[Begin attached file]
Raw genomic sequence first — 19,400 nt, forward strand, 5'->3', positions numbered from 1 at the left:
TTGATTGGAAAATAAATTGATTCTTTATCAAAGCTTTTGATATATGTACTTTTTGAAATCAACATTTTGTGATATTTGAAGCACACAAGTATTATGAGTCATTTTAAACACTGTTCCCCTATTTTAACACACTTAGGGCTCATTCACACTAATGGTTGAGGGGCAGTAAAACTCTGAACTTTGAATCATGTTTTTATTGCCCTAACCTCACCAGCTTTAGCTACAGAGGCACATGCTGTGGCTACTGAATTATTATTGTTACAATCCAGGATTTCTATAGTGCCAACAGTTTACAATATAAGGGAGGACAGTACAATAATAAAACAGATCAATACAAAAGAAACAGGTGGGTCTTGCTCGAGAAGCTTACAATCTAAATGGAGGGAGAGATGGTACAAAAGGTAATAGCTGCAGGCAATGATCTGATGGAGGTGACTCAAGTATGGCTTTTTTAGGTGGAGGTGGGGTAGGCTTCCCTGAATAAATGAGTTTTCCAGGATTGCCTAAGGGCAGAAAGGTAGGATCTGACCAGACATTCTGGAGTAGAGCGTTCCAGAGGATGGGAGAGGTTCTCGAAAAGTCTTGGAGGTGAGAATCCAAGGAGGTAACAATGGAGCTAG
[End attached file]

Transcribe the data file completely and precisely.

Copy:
Raw genomic sequence first — 19,400 nt, forward strand, 5'->3', positions numbered from 1 at the left:
TTGATTGGAAAATAAATTGATTCTTTATCAAAGCTTTTGATATATGTACTTTTTGAAATCAACATTTTGTGATATTTGAAGCACACAAGTATTATGAGTCATTTTAAACACTGTTCCCCTATTTTAACACACTTAGGGCTCATTCACACTAATGGTTGAGGGGCAGTAAAACTCTGAACTTTGAATCATGTTTTTATTGCCCTAACCTCACCAGCTTTAGCTACAGAGGCACATGCTGTGGCTACTGAATTATTATTGTTACAATCCAGGATTTCTATAGTGCCAACAGTTTACAATATAAGGGAGGACAGTACAATAATAAAACAGATCAATACAAAAGAAACAGGTGGGTCTTGCTCGAGAAGCTTACAATCTAAATGGAGGGAGAGATGGTACAAAAGGTAATAGCTGCAGGCAATGATCTGATGGAGGTGACTCAAGTATGGCTTTTTTAGGTGGAGGTGGGGTAGGCTTCCCTGAATAAATGAGTTTTCCAGGATTGCCTAAGGGCAGAAAGGTAGGATCTGACCAGACATTCTGGAGTAGAGCGTTCCAGAGGATGGGAGAGGTTCTCGAAAAGTCTTGGAGGTGAGAATCCAAGGAGGTAACAATGGAGCTAG